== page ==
FDIC's Annual Risk Review Includes Crypto Risks for First Time
Partner | Financial Regulation

The Federal Deposit Insurance Corporation (“FDIC”) published its annual Risk Review this past Monday, providing an overview of banking conditions for 2022 through early 2023. The FDIC started providing Risk Reviews to the marketplace in 2019, at which point it focused upon key risks in two categories – credit risk and market risk. However, in the 2022 Risk Review, the FDIC also covered operational risks as well as credit risks and market risks, with a particular focus on cyber threats and illicit activities, and addressed climate-related financial risk as well.  This year’s Risk Review adds a fifth category of risks presenting challenges to the banking system: crypto-asset-related markets and activities, which the FDIC included largely due to the “failure of three large banking institutions in March and May” of this year.

Characterizing the response of the banking industry to the three bank failures as “resilient,” the FDIC nevertheless warns that “banking conditions [remain] stressed and vulnerable to additional adverse market developments.” Specifically, the biggest factors overall involve higher interest rates, high inflation, recession concerns and weaker overall economic conditions in 2023. In terms of credit risks, asset qualities remained favorable, but there are some weak spots, particularly with respect to stress on commercial real estate due to “structural decline in office demand and weak rent growth”; consumer loan past-due rates rising for credit cards and auto loans; a sharp slowdown in corporate debt issuance; and small business lending declining resulting from high inflation, labor market shortages and the winding down of lending under the Paycheck Protection Program. According to the FDIC, “Market risks were primarily related to the effects of higher interest rates. Deposit outflows along with high levels of unrealized losses could [continue to] pressure liquidity for some banks” in the remainder of 2023.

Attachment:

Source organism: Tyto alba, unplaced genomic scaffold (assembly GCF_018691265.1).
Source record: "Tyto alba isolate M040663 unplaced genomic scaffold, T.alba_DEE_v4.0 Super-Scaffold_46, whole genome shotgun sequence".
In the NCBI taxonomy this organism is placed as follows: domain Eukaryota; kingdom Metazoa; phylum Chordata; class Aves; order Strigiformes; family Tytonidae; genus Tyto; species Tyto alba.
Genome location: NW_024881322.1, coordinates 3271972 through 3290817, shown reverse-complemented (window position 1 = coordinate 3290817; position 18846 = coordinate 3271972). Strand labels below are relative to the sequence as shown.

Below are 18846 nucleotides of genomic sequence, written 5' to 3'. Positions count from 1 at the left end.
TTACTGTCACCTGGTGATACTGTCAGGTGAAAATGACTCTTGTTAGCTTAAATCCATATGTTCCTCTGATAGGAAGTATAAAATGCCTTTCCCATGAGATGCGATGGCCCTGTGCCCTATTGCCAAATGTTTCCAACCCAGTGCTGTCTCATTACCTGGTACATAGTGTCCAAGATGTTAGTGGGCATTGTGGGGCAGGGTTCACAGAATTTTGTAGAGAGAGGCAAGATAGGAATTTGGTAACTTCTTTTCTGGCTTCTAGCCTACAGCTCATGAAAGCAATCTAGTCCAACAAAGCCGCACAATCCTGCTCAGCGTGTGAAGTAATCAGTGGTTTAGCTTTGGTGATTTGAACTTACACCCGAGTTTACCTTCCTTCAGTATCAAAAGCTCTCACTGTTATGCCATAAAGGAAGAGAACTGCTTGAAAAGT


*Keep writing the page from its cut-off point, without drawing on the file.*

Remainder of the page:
In terms of cyber risks, the FDIC points to risks to banks as a result of ransomware attacks as well as to cyber attacks on critical infrastructure such as banks that have doubled in the last year, according to the Microsoft Digital Defense Report from November 2022. The cyber portion of the Risk Review also focuses on the intersection between cyber events and anti-money laundering (“AML”) efforts, emphasizing the importance for banks to obtain beneficial ownership information for all of their customers and encouraging limited use of third parties to perform AML services. Moreover, climate-related risks were observed as being ongoing, with the FDIC commenting that it recognizes that bank risk management practices are evolving and that the FDIC is “expanding efforts to understand climate-related financial risk in a thoughtful and measured manner that emphasizes a risk-based approach and collaboration with other supervisors and the industry.”

Finally, the 2023 Risk Review included a new section addressing crypto-asset risk and states that due to crypto-asset sector volatility in the past year, several vulnerabilities in the banking system were exposed, including “possible contagion risk.” Specifically, “[s]ome of the key risks associated with crypto-assets and crypto-asset sector participants include those related to fraud, legal uncertainties, misleading or inaccurate representations and disclosures, risk management practices exhibiting a lack of maturity and robustness and platform and other operational vulnerabilities.” In response to the risk posed by crypto-assets, the FDIC pointed to several actions it has taken itself (including Financial Institution Letter 016-2022 requiring banks to inform the FDIC of crypto-related activities, the updated rule regarding the availability of deposit insurance, and enforcement actions taken against more than 85 entities that were misrepresenting the nature, extent or availability of deposits insurance), as well as actions taken by the FDIC in conjunction with other federal banking agencies, especially the joint statement in January 2023 on crypto-asset risks to banking organizations and the joint statement in February 2023 on “Liquidity Risks to Banking Organizations Resulting from Crypto-Asset Market Vulnerabilities.” Concluding that crypto-assets present novel and complex risks that are difficult to fully assess, the FDIC states that it “continues to closely monitor crypto-asset-related exposures of banking organizations” and that it “will issue additional statements related to engagement by banking organizations in crypto-asset-related activities.”

August 17, 2023
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